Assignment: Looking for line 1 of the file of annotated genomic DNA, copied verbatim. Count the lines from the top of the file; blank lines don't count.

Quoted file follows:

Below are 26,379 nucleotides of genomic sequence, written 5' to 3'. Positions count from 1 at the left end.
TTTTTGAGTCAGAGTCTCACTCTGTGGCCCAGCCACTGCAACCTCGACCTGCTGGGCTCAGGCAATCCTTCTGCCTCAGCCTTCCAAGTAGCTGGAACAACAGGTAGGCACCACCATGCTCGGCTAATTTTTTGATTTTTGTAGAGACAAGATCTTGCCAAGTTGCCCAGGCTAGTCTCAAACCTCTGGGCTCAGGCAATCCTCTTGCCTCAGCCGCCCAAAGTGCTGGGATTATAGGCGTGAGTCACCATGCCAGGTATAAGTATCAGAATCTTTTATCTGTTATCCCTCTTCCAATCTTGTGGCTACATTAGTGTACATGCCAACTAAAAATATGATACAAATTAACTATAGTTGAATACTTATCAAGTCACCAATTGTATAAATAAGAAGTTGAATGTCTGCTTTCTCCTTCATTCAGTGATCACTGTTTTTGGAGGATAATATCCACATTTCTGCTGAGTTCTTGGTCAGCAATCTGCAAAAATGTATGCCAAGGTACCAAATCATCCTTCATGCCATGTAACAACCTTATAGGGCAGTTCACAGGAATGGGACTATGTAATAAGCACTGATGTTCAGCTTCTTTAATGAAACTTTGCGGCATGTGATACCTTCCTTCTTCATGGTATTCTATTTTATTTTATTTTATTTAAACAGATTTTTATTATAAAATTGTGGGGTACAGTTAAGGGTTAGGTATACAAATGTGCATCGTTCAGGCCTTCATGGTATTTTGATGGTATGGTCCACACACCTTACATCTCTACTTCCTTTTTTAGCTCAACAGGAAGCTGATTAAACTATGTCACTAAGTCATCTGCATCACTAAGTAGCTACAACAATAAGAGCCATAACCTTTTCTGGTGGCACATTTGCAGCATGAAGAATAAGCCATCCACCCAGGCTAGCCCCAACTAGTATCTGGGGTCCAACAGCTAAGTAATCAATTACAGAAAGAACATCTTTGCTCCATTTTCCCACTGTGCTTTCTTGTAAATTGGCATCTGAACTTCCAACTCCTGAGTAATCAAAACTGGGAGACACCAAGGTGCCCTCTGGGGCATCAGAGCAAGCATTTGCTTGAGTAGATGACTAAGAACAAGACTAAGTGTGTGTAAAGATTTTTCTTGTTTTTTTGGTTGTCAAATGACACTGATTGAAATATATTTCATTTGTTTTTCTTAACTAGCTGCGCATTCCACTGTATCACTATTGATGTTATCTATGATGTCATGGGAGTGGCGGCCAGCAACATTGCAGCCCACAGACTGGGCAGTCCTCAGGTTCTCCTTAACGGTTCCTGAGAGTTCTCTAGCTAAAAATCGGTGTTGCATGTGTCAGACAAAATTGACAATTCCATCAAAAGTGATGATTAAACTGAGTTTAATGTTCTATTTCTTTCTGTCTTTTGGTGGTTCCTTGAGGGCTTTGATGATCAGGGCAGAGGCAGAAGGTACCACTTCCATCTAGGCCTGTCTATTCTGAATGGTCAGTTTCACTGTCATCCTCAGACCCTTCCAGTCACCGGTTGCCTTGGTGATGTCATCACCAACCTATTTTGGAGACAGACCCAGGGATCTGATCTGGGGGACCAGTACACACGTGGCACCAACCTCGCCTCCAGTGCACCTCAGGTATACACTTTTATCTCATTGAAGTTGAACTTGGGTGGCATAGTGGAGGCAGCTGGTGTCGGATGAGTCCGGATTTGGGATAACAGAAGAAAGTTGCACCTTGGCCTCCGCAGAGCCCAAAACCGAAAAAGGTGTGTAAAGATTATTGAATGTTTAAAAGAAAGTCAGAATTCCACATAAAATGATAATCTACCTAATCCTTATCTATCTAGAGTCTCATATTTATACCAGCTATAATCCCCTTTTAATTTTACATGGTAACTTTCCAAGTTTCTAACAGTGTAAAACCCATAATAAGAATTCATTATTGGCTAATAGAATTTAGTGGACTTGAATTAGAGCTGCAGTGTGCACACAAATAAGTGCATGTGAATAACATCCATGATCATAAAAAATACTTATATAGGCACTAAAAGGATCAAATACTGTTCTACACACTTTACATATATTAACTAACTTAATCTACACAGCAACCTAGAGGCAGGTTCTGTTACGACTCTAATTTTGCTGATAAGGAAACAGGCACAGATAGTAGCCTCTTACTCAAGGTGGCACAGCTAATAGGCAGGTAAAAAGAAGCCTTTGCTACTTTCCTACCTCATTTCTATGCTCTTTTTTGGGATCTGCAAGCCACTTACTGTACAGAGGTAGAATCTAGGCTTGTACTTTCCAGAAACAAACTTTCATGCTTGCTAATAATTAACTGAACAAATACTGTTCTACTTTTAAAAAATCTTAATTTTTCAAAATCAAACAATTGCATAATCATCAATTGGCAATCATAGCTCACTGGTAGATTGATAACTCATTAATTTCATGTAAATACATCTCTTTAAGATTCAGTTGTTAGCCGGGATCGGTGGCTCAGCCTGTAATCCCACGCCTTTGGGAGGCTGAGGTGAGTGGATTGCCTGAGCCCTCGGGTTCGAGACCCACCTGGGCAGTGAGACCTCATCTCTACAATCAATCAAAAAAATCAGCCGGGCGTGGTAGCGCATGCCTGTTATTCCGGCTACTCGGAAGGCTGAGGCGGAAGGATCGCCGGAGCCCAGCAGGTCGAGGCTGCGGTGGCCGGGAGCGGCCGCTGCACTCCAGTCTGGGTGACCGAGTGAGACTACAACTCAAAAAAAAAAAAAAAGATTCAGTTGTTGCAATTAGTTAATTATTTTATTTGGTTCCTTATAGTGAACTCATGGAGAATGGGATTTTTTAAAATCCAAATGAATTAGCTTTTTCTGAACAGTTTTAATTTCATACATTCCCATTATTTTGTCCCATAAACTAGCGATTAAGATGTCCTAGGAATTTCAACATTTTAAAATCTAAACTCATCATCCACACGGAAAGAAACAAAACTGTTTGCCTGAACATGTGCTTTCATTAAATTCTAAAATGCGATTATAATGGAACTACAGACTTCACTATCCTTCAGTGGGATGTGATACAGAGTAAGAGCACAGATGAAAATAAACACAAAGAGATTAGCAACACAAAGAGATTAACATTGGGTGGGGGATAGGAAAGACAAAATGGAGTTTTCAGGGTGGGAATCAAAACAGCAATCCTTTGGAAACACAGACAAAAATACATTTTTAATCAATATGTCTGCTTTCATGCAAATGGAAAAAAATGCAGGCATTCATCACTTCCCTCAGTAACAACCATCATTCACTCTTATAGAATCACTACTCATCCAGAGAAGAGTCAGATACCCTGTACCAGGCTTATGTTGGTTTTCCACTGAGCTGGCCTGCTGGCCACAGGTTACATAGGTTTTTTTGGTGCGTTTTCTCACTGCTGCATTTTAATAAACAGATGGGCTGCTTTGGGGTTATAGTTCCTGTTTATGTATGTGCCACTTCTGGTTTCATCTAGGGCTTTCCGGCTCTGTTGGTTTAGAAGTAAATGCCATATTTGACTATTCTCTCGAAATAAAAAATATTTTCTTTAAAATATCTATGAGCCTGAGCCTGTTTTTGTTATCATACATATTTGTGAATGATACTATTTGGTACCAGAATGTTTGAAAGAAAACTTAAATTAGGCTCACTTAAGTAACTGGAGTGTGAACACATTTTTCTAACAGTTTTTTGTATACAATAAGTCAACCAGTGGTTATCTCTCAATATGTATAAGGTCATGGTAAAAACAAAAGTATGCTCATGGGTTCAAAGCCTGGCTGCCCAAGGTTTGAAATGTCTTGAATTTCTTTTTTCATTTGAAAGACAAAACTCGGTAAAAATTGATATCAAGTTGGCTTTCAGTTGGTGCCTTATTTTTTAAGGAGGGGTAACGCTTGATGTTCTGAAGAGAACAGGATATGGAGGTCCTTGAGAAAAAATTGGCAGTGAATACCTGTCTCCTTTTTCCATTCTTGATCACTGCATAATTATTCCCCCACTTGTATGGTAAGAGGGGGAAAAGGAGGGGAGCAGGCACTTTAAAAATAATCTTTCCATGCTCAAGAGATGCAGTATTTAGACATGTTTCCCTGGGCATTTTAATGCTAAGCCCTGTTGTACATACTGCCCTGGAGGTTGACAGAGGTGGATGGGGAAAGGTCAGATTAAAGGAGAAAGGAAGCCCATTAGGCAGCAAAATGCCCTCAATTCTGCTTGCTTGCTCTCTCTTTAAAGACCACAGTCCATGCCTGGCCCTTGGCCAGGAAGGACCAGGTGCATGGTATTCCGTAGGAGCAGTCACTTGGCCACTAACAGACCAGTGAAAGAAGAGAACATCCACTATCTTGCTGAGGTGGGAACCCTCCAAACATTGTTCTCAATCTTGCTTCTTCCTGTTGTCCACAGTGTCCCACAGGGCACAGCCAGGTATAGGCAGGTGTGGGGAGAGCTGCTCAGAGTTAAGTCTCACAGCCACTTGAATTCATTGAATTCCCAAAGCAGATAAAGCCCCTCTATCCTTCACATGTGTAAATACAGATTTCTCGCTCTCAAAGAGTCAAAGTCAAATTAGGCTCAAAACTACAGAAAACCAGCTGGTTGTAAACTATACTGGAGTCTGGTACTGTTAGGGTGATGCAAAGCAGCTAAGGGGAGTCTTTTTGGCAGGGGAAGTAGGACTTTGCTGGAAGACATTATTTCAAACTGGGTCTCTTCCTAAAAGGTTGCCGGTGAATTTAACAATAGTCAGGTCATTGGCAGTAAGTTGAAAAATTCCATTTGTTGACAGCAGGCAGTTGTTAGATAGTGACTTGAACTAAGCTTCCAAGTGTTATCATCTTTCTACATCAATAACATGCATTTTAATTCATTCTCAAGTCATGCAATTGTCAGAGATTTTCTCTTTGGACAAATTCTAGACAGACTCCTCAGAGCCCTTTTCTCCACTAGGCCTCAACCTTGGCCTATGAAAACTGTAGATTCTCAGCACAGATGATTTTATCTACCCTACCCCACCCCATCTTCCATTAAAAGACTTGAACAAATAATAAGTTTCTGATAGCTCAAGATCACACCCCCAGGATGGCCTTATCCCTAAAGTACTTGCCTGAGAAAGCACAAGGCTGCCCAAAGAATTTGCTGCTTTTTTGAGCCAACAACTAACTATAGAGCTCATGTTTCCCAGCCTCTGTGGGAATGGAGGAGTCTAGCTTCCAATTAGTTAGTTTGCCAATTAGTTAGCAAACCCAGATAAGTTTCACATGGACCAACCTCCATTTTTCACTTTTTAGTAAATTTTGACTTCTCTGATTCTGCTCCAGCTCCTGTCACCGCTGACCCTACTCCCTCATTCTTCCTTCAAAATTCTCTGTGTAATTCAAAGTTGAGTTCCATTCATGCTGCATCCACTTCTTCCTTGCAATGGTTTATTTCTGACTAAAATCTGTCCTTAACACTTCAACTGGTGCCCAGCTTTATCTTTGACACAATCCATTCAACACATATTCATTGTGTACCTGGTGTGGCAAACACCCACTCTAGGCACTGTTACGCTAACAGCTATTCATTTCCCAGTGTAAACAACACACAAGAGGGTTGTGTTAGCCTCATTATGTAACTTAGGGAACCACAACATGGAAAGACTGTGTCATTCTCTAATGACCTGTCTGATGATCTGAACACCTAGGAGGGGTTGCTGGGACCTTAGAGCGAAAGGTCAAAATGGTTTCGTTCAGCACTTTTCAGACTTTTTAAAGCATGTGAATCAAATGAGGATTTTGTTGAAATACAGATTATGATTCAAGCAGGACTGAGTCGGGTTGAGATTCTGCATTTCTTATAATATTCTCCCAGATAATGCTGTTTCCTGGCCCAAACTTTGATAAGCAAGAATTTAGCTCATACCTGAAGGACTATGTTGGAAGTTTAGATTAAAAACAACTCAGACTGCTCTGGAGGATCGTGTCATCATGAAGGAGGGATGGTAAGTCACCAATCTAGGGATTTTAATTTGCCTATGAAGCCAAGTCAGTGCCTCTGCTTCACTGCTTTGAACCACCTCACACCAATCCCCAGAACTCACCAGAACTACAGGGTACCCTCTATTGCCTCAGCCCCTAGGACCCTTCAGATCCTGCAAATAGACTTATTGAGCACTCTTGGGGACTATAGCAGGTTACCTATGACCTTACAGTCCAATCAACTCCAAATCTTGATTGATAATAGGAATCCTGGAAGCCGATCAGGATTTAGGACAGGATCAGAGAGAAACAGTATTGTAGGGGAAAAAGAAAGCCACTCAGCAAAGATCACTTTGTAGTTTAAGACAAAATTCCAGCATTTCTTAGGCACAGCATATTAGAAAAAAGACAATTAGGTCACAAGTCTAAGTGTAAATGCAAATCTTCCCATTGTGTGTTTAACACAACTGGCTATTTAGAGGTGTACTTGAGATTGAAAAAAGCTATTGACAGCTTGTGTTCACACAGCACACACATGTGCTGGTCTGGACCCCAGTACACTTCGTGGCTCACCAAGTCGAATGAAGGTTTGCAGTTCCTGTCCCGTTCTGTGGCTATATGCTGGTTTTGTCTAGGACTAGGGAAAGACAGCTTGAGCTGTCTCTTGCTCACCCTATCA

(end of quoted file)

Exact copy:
Below are 26,379 nucleotides of genomic sequence, written 5' to 3'. Positions count from 1 at the left end.